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HealthSheets™

Caring for a Person with a Traumatic Brain Injury (TBI)

A traumatic brain injury (TBI) is an injury to the brain caused by a blow or shock. A TBI changes the way the brain works. The common causes of a TBI are falls, violence (including self-inflicted injury), auto accidents, and sports injuries. If you have a family member or friend with a TBI, it is important to learn as much as you can about the condition to take an active role in caregiving.

What you might expect

TBI is classified as mild, moderate, or severe. This is based on how severe the injury was when it happened. But every injury and every brain is different. That means it’s hard to predict the types of symptoms a person will have and how long the symptoms will last. For instance, a person might have a mild TBI but still have serious symptoms for a long time.

A TBI can change the way a person acts, moves, thinks, and feels. Changes may include:

  • Physical symptoms. These can include vision problems, dizziness, headache, clumsiness, tiredness, and trouble sleeping.

  • Thinking problems. These can include loss of memory, poor judgment, confusion, and being unable to pay attention.

  • Emotional problems. These can include mood swings, anger, depression, and anxiety.

Most people with a TBI do recover. But it may take days, weeks, months, or years. Older people and those who have had more than 1 TBI recover more slowly. If a person had a severe TBI, some symptoms may last for many years or even for life. But there are good treatments available. The treatment will likely include these:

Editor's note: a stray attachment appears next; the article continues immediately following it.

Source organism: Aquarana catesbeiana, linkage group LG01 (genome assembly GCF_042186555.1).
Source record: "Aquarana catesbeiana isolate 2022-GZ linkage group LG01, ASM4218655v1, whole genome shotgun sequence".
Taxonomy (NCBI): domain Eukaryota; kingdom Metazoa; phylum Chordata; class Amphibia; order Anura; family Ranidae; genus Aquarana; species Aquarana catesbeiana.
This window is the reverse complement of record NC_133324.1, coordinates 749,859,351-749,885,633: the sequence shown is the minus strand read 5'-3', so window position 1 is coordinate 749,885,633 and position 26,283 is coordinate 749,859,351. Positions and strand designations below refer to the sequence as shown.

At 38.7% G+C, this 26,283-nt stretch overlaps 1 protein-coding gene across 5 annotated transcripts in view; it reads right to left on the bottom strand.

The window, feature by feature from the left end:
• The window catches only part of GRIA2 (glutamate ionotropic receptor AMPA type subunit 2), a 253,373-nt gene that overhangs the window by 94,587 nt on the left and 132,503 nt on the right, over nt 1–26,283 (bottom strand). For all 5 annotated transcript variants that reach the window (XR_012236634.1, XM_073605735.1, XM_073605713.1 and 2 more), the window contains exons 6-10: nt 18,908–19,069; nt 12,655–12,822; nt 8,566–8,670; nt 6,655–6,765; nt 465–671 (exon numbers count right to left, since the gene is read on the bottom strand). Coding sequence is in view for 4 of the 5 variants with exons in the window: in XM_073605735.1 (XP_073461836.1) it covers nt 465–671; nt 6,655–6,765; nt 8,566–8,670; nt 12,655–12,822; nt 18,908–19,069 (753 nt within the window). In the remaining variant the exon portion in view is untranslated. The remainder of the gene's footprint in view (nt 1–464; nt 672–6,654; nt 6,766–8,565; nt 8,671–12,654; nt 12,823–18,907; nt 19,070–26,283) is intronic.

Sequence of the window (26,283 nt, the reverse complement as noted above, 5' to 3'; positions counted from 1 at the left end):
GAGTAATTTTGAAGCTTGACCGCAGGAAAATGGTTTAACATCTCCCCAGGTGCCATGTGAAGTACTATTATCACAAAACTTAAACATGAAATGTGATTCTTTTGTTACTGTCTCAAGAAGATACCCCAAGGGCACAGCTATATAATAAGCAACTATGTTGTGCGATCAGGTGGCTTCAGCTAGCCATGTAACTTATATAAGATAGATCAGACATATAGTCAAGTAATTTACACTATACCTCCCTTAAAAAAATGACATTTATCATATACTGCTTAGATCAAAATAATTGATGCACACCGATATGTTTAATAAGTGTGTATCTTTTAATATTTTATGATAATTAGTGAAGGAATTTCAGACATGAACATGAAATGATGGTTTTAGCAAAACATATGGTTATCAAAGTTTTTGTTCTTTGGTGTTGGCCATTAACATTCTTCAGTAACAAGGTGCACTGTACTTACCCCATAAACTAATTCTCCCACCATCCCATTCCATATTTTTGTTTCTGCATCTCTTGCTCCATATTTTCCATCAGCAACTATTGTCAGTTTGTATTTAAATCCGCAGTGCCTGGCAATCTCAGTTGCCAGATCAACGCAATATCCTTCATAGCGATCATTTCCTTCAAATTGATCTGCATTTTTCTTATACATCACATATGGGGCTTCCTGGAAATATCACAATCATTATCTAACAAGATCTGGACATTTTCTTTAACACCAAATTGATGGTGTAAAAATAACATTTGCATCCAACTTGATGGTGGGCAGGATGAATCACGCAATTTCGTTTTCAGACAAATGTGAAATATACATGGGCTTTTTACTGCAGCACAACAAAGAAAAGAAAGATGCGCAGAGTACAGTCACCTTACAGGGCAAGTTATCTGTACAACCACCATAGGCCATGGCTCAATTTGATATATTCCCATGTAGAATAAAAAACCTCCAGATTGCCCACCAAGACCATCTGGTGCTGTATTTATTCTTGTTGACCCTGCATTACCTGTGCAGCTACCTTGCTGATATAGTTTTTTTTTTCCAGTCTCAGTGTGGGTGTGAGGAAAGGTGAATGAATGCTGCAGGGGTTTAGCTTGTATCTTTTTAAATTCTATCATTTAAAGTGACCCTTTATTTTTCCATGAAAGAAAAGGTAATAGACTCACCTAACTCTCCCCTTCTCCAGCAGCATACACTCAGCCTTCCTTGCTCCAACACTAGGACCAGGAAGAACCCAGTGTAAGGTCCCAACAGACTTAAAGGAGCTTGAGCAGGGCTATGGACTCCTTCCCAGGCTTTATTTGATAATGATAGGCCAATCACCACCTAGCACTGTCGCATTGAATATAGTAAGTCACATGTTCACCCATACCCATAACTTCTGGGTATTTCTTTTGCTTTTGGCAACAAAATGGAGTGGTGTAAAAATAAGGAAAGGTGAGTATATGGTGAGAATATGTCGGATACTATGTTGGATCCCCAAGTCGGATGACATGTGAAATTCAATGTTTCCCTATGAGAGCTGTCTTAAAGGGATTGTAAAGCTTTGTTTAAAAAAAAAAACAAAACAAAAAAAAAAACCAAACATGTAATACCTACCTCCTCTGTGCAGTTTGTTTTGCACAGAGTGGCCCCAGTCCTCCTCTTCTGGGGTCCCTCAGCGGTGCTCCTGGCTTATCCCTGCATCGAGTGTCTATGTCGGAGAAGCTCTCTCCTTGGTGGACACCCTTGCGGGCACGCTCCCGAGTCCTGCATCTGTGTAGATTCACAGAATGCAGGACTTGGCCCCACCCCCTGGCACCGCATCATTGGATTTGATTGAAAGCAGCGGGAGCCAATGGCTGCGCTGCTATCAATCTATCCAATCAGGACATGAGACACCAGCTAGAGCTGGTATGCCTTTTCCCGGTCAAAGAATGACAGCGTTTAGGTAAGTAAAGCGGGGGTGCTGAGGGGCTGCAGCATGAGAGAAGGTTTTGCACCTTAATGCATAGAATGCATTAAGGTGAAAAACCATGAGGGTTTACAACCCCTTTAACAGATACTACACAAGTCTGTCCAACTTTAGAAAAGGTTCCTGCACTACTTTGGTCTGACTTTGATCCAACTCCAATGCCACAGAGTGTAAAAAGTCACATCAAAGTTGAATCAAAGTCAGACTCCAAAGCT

• Physical rehabilitation

  • Mental health counseling

  • Education

  • Healthy lifestyle changes, such as diet and exercise

  • Social support services

  • Medicines, if needed

How you can help

Studies show that people whose caregivers include family members recover more quickly. The best way you can help is by taking an active role. Support your family member or friend during recovery. Here are some caregiving tips:

  • Help them get organized by using lists and daily planners.

  • Encourage them to concentrate on just one task at a time.

  • Expect them to have a certain amount of fatigue. You may find it is better to plan activities for early in the day.

  • Try to limit their activities if they’re trying to do too much.

  • Help them keep a regular schedule for eating, sleeping, and exercising.

  • Go with them to healthcare provider and rehabilitation visits. People with a TBI may have trouble with memory and attention. You can help by writing down questions and taking notes.

  • Don’t be afraid to offer your opinions and observations. You may know the person best.

  • Help him or her avoid alcohol and drugs. It may be tempting to use these substances to relieve symptoms, but they will only make symptoms worse.

  • Help by exercising and sticking to a healthy diet along with them.

  • Don’t get discouraged. Remember that your family member or friend will get better.

Caring for yourself

Keep in mind that caregiving is a tough and stressful job. Make sure to take time for yourself. Ignoring your own health is not good for you or your family member or friend with TBI. If you are struggling physically, talk with your healthcare provider. If you are struggling emotionally, ask about counseling. Many caregivers benefit from joining a caregiver support group. You don’t have to do this by yourself.

© 2000-2020 The StayWell Company, LLC. All rights reserved. This information is not intended as a substitute for professional medical care. Always follow your healthcare professional's instructions.